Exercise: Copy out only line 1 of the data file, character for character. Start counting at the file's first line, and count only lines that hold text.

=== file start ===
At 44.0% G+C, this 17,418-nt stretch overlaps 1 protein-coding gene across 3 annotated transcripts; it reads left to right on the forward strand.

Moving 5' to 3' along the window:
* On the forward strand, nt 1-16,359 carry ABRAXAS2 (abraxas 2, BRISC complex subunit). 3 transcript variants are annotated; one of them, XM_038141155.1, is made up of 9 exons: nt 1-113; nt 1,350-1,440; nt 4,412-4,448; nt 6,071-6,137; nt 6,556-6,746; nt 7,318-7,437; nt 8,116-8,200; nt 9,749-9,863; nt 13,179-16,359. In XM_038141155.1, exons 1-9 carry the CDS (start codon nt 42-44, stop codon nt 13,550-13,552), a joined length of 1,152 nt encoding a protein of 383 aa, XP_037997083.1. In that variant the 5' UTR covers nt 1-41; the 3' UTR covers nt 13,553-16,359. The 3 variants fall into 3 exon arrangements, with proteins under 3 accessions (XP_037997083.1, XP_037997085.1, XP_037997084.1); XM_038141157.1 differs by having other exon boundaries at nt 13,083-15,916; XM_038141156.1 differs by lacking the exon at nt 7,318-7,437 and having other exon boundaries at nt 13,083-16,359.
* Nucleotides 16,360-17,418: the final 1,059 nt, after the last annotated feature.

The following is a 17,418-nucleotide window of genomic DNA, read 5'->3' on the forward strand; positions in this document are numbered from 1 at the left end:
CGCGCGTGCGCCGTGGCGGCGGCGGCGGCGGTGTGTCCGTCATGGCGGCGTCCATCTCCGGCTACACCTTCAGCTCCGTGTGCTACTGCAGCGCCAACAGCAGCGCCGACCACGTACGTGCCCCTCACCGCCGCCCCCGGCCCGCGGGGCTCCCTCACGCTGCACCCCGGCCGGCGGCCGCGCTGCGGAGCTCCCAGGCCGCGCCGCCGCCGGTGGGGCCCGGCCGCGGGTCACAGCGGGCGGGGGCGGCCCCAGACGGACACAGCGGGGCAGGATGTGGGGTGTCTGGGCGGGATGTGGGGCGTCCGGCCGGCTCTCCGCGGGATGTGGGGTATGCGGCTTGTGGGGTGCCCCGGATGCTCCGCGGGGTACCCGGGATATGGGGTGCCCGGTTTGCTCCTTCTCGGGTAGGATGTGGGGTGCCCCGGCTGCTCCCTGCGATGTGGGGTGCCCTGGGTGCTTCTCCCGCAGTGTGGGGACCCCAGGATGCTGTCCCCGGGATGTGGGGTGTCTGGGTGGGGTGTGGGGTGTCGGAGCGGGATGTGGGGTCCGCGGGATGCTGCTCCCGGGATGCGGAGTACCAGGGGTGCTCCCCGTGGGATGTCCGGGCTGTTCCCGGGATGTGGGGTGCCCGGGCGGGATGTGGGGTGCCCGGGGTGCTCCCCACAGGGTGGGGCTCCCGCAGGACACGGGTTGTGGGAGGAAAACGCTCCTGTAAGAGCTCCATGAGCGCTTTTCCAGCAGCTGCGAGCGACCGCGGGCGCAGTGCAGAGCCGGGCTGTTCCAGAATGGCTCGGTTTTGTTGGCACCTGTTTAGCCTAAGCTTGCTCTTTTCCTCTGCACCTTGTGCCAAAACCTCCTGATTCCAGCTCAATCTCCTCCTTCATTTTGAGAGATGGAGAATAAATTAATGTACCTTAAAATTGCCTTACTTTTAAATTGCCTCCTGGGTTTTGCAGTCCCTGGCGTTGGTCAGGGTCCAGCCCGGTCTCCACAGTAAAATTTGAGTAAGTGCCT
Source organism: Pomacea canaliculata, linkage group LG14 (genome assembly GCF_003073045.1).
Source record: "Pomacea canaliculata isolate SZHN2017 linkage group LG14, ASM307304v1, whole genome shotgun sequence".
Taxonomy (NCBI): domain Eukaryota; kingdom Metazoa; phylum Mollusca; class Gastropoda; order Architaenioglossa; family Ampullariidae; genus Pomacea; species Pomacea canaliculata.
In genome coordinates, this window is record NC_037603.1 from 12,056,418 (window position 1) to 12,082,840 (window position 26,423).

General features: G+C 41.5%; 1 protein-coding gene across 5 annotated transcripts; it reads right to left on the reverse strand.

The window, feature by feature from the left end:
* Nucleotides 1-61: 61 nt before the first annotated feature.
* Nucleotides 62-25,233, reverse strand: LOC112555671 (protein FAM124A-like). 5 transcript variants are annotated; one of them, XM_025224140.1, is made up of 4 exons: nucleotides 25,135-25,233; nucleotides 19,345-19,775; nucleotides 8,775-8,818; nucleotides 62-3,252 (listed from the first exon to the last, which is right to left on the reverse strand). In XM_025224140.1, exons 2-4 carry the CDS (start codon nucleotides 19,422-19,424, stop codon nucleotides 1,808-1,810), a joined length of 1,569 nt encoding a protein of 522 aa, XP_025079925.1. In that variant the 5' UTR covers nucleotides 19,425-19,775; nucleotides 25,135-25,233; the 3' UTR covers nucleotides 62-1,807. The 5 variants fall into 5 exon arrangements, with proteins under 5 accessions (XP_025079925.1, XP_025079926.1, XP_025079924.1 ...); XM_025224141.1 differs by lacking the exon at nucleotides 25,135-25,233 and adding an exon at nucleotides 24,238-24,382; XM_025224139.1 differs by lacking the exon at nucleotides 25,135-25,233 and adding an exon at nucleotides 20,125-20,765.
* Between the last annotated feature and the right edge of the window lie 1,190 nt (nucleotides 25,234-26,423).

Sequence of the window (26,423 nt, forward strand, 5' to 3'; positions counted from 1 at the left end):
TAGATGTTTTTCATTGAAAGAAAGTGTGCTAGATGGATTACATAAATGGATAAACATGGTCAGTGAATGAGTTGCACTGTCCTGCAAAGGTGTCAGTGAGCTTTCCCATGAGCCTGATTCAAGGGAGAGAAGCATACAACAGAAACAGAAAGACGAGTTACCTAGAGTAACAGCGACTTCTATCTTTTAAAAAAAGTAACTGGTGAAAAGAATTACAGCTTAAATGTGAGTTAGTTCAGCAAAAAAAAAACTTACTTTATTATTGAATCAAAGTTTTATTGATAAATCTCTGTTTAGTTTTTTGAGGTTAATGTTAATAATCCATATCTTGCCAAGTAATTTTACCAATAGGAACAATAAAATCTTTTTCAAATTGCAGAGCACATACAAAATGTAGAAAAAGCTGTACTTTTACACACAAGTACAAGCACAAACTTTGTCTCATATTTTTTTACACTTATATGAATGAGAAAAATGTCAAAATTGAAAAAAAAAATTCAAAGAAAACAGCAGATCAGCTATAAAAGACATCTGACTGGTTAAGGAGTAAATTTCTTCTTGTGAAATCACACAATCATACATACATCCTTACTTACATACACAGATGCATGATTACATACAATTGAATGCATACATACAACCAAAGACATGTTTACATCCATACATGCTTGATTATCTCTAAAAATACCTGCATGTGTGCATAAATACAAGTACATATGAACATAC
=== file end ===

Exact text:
At 44.0% G+C, this 17,418-nt stretch overlaps 1 protein-coding gene across 3 annotated transcripts; it reads left to right on the forward strand.